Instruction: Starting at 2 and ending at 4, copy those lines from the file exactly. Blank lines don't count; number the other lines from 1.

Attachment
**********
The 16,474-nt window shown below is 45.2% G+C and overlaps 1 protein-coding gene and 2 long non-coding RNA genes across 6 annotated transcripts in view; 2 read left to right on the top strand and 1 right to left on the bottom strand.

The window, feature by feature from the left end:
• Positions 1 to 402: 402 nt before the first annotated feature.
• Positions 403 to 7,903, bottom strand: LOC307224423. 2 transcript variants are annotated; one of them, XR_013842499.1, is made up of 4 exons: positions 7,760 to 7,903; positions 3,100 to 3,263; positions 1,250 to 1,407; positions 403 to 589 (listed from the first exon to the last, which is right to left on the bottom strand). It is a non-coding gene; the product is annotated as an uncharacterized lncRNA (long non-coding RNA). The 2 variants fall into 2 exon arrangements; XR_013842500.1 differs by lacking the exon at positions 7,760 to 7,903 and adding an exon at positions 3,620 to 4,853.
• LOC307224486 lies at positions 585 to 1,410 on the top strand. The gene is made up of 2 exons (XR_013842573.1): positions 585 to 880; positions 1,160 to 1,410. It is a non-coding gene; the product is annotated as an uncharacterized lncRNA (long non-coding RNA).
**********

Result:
The window, feature by feature from the left end:
• Positions 1 to 402: 402 nt before the first annotated feature.
• Positions 403 to 7,903, bottom strand: LOC307224423. 2 transcript variants are annotated; one of them, XR_013842499.1, is made up of 4 exons: positions 7,760 to 7,903; positions 3,100 to 3,263; positions 1,250 to 1,407; positions 403 to 589 (listed from the first exon to the last, which is right to left on the bottom strand). It is a non-coding gene; the product is annotated as an uncharacterized lncRNA (long non-coding RNA). The 2 variants fall into 2 exon arrangements; XR_013842500.1 differs by lacking the exon at positions 7,760 to 7,903 and adding an exon at positions 3,620 to 4,853.